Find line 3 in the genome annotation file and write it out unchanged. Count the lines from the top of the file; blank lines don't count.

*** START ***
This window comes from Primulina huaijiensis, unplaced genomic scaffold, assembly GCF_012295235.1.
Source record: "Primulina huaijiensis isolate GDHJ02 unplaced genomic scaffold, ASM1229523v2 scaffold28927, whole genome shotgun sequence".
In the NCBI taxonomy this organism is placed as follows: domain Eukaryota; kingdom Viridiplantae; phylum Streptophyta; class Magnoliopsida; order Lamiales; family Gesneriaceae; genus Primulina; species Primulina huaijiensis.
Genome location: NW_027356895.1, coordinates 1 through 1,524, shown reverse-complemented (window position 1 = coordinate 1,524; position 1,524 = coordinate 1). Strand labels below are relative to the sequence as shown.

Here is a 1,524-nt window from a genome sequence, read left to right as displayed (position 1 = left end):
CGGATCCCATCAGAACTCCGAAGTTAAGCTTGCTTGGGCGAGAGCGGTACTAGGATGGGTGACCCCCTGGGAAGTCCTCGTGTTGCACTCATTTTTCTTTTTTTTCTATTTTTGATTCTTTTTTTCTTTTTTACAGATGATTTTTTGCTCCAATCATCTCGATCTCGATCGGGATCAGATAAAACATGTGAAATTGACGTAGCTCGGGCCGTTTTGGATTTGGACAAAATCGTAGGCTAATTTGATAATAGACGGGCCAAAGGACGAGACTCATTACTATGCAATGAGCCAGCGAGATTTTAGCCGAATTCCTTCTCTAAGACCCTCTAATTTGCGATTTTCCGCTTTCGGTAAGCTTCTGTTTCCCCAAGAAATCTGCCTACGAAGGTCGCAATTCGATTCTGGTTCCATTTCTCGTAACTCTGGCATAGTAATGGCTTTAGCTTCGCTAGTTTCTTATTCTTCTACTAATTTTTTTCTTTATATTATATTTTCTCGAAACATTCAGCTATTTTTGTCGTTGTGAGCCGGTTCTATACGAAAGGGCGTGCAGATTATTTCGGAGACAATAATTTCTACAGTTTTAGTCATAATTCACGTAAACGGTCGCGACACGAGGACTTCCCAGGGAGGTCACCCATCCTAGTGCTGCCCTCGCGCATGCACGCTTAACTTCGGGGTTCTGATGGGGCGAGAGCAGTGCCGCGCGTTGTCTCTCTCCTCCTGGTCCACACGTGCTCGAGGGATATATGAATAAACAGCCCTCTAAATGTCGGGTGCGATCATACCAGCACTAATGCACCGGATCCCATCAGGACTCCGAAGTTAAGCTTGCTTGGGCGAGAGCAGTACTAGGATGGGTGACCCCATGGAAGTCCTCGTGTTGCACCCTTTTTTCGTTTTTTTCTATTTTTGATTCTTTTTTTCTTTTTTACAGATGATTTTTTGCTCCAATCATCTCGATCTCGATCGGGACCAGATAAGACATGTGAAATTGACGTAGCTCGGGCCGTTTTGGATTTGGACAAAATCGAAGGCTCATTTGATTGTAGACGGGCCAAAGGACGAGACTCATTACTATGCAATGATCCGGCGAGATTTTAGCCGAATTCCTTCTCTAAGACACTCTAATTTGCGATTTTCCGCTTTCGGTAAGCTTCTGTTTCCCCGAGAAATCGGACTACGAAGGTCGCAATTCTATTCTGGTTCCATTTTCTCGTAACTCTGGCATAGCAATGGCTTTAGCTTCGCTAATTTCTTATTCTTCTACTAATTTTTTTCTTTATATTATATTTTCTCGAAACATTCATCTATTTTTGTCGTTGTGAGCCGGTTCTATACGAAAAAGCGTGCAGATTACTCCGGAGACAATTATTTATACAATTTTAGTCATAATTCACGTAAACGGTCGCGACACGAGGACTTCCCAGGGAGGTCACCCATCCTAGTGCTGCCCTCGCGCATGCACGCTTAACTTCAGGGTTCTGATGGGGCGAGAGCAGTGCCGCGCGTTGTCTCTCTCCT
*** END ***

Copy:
In the NCBI taxonomy this organism is placed as follows: domain Eukaryota; kingdom Viridiplantae; phylum Streptophyta; class Magnoliopsida; order Lamiales; family Gesneriaceae; genus Primulina; species Primulina huaijiensis.